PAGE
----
Hedge funds up 0.7 per cent in May, says HFRX Global Hedge Fund Index
Hedge funds were up 0.7 per cent for May and 4.6 per cent year-to-date, as measured by the HFRX Global Hedge Fund index.
Anthony Lawler, portfolio manager at GAM, says: “April was a tough month for bond holders with the Barclays Global Aggregate Bond index down 3.0 per cent for the month and 3.7 per cent for the year. This generated concern for the average traditional or balanced portfolio that is not getting the yield nor the capital protection expected from bond allocations.”
On hedge fund strategy and trade performance, Lawler says: “It was a positive month for equity hedge, event driven and relative value strategies. The results were mixed for global macro and trend following managers given the strong reversals in numerous markets in the second half of May. Across all strategies, trades that caused pain included long fixed income positions and long exposures to the many markets that reversed or were choppy, including energy, Japanese equities and soft commodities. Some of the large positive attribution trades were well-managed US and European equity exposures, long US dollar positions against several currencies, continued short Japanese yen positioning, short Australian dollar and long interest rate volatility positions.”
The volatility and weakness in perceived safe-haven government debt is a new dynamic that has raised concerns for investors. The cause of US Treasury weakness in May continues to be debated, says Lawler.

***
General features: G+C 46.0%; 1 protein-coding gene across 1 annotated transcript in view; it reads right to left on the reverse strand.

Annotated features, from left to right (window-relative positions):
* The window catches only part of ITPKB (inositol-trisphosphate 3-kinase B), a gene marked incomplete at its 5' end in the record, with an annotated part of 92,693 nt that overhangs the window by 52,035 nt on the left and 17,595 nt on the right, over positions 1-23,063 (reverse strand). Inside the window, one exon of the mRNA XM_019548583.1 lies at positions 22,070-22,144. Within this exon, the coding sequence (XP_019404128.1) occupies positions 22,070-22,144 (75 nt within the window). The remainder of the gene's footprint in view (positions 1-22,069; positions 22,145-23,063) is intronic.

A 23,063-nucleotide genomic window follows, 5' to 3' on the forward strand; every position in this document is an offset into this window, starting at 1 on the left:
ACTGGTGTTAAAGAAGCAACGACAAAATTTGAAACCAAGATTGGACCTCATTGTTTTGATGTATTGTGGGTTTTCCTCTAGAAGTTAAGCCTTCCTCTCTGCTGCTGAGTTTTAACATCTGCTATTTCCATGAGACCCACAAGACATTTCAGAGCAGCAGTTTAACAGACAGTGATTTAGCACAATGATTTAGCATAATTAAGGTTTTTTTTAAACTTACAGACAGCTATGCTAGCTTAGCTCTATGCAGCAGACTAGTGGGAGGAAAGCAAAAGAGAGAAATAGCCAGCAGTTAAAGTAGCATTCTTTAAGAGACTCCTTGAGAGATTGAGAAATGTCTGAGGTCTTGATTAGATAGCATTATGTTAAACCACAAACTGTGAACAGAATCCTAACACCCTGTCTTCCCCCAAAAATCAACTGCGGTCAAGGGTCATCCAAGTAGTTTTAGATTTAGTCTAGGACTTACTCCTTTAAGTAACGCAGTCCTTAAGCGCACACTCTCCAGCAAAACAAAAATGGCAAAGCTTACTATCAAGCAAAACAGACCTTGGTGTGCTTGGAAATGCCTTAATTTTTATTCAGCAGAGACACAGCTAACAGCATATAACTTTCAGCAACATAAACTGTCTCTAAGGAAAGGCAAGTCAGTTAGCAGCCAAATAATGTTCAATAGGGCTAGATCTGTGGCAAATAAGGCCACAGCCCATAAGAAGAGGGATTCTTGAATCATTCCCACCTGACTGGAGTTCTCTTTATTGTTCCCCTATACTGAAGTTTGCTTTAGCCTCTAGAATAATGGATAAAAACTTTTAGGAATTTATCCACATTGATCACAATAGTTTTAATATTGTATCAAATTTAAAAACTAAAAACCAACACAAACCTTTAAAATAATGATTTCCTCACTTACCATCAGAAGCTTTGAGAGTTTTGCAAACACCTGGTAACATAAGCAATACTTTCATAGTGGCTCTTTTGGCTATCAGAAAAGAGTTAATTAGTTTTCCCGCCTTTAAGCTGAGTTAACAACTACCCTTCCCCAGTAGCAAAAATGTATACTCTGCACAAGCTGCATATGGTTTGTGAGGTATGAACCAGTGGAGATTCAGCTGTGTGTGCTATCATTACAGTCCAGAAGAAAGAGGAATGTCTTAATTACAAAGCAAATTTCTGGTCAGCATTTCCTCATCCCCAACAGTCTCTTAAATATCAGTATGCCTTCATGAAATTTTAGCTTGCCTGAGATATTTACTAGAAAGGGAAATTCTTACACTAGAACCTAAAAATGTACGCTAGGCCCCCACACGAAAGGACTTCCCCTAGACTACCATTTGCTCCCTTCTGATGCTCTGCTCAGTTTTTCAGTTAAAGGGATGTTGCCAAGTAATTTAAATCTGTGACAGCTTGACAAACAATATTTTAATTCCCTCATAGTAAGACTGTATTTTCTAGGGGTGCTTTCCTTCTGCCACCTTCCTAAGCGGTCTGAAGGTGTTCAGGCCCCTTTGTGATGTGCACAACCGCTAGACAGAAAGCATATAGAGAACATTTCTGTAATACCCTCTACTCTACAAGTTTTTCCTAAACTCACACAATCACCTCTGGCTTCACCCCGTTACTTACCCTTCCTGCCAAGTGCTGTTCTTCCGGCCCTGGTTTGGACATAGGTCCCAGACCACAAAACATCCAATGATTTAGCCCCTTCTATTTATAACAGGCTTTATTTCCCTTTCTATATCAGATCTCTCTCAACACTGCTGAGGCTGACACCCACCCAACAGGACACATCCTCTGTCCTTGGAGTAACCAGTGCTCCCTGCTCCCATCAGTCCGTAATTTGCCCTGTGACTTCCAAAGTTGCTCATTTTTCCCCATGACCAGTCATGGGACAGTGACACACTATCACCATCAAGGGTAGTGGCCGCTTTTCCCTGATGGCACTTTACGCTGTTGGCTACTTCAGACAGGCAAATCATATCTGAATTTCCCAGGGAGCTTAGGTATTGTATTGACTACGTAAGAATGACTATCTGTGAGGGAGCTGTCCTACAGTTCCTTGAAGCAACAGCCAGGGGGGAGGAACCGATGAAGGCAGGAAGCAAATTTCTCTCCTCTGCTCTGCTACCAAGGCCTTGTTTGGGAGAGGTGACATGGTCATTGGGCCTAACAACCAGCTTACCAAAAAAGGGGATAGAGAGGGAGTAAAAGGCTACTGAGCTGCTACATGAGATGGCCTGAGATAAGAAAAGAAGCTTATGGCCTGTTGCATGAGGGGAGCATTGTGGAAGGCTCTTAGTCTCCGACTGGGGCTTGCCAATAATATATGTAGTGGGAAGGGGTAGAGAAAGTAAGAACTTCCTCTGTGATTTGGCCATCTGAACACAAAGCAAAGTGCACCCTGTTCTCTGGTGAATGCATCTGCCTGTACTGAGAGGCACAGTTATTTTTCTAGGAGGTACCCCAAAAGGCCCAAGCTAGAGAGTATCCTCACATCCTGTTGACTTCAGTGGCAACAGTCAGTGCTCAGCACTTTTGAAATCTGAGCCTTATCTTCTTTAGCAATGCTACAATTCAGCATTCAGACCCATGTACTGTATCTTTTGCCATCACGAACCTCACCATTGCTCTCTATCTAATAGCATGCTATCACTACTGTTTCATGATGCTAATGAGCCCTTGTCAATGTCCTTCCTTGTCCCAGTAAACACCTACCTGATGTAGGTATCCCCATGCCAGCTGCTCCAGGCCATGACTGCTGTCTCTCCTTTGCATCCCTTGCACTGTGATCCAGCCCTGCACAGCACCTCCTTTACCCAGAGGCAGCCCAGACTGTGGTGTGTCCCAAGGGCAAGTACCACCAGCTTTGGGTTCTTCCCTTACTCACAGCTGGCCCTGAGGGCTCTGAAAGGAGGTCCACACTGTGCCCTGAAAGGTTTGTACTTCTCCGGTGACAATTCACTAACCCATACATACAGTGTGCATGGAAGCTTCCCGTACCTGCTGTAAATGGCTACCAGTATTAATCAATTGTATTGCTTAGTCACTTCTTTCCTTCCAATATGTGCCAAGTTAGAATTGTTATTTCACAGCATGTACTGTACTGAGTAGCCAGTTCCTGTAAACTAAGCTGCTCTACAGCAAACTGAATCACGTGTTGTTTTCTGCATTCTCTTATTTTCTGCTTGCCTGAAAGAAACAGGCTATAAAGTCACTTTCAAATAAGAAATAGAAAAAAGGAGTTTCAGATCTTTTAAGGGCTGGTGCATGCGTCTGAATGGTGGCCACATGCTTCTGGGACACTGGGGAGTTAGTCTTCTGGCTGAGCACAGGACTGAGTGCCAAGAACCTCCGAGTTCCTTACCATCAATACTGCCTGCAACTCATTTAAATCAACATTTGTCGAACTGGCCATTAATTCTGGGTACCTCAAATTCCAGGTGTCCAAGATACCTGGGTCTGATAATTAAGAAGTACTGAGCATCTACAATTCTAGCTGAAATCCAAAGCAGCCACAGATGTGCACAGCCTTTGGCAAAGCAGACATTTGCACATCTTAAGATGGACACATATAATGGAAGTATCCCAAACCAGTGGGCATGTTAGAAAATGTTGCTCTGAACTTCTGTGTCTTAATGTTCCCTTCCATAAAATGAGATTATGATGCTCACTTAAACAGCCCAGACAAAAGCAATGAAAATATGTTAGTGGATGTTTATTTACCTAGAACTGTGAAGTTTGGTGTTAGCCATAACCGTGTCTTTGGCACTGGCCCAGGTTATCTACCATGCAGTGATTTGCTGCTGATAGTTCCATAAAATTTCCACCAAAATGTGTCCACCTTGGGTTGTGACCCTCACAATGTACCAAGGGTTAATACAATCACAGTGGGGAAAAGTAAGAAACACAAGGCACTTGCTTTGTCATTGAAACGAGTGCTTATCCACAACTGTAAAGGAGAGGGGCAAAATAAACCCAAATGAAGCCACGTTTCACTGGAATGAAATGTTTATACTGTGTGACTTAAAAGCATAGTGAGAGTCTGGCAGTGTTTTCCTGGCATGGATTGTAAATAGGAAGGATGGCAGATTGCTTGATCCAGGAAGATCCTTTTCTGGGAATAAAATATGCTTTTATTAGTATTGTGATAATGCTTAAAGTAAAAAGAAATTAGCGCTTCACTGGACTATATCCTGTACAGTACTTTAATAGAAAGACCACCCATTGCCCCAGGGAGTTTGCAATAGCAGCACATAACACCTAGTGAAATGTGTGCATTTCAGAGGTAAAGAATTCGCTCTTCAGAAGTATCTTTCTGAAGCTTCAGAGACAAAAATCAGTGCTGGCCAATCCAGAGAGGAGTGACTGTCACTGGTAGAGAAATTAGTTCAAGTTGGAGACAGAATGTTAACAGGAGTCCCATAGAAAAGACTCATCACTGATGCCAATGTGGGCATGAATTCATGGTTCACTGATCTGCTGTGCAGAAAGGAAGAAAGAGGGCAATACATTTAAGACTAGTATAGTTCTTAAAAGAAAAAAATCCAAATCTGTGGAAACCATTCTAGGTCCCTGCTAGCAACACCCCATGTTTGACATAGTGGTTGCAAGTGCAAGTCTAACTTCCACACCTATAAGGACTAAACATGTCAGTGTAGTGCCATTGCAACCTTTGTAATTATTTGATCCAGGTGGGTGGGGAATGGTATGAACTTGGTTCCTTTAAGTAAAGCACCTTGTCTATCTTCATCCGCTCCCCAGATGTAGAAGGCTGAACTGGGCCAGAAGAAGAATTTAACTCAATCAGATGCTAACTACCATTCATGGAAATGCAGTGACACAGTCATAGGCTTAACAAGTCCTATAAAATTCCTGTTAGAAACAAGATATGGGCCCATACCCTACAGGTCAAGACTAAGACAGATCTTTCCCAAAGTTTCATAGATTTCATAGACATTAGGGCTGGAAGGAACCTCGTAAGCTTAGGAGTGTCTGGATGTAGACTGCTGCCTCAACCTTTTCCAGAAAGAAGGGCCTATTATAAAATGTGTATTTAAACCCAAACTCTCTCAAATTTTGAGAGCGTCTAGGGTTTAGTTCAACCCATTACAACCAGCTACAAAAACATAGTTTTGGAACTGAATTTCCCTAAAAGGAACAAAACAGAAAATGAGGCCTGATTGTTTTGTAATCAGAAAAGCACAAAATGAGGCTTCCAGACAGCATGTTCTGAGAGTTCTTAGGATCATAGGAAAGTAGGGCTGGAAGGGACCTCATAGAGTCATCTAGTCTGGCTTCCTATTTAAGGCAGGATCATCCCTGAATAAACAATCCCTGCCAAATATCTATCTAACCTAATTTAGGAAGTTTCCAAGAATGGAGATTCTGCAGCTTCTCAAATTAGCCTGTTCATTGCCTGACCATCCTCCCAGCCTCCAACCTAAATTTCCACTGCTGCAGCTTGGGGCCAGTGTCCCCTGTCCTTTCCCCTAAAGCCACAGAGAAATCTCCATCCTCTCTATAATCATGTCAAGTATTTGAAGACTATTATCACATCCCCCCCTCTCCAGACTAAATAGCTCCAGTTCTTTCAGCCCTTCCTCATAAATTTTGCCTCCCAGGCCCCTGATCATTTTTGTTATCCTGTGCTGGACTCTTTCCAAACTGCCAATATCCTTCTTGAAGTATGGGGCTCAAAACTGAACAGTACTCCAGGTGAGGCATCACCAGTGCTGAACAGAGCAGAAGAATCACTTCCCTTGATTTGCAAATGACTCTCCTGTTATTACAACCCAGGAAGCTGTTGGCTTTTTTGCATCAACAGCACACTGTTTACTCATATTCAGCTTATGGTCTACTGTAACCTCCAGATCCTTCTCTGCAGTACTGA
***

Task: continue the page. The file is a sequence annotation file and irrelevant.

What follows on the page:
“Commentators have largely concluded the main driver to be a shift in market expectations of the timing of QE tapering by the Federal Reserve. However, we also see signs that the selling pressure in US Treasuries was driven by the combination of increased bond market volatility together with large mortgage investors needing to sell Treasuries to hedge their books. This is important. If, as some hedge fund managers have said, US Treasury weakness has not only been driven by QE tapering fears, but rather has been driven more by these two factors (selling Treasuries in order to hedge mortgage books and to reduce risk given the increase in government bond market volatility), then this could be closer to a one-time move in Treasury yields rather than the beginning of a sustained move higher in rates. Time will tell which cause is more dominant, but May has certainly rattled investors with large bond portfolios.”
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